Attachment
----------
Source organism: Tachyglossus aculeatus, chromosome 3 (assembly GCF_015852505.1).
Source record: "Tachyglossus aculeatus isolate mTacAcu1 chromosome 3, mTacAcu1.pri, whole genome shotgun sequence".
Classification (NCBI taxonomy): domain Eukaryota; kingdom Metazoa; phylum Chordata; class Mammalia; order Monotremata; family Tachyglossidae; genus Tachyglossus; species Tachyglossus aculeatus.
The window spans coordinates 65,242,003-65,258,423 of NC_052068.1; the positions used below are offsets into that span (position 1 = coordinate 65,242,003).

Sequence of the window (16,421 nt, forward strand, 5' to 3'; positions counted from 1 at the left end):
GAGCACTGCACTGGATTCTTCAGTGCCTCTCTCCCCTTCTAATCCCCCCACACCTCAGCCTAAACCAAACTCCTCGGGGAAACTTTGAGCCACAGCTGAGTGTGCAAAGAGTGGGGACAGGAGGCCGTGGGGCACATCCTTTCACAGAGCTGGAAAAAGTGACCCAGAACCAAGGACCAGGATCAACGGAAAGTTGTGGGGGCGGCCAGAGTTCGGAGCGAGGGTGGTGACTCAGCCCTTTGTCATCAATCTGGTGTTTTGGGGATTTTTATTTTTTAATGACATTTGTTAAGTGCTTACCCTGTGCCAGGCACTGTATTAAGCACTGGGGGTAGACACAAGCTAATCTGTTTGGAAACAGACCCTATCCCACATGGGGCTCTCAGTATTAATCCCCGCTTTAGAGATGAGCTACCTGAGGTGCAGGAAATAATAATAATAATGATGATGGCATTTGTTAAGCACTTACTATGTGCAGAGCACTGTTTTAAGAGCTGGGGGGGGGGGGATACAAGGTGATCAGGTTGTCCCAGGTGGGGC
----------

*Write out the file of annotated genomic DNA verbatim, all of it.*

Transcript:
Source organism: Tachyglossus aculeatus, chromosome 3 (assembly GCF_015852505.1).
Source record: "Tachyglossus aculeatus isolate mTacAcu1 chromosome 3, mTacAcu1.pri, whole genome shotgun sequence".
Classification (NCBI taxonomy): domain Eukaryota; kingdom Metazoa; phylum Chordata; class Mammalia; order Monotremata; family Tachyglossidae; genus Tachyglossus; species Tachyglossus aculeatus.
The window spans coordinates 65,242,003-65,258,423 of NC_052068.1; the positions used below are offsets into that span (position 1 = coordinate 65,242,003).

Sequence of the window (16,421 nt, forward strand, 5' to 3'; positions counted from 1 at the left end):
GAGCACTGCACTGGATTCTTCAGTGCCTCTCTCCCCTTCTAATCCCCCCACACCTCAGCCTAAACCAAACTCCTCGGGGAAACTTTGAGCCACAGCTGAGTGTGCAAAGAGTGGGGACAGGAGGCCGTGGGGCACATCCTTTCACAGAGCTGGAAAAAGTGACCCAGAACCAAGGACCAGGATCAACGGAAAGTTGTGGGGGCGGCCAGAGTTCGGAGCGAGGGTGGTGACTCAGCCCTTTGTCATCAATCTGGTGTTTTGGGGATTTTTATTTTTTAATGACATTTGTTAAGTGCTTACCCTGTGCCAGGCACTGTATTAAGCACTGGGGGTAGACACAAGCTAATCTGTTTGGAAACAGACCCTATCCCACATGGGGCTCTCAGTATTAATCCCCGCTTTAGAGATGAGCTACCTGAGGTGCAGGAAATAATAATAATAATGATGATGGCATTTGTTAAGCACTTACTATGTGCAGAGCACTGTTTTAAGAGCTGGGGGGGGGGGGATACAAGGTGATCAGGTTGTCCCAGGTGGGGC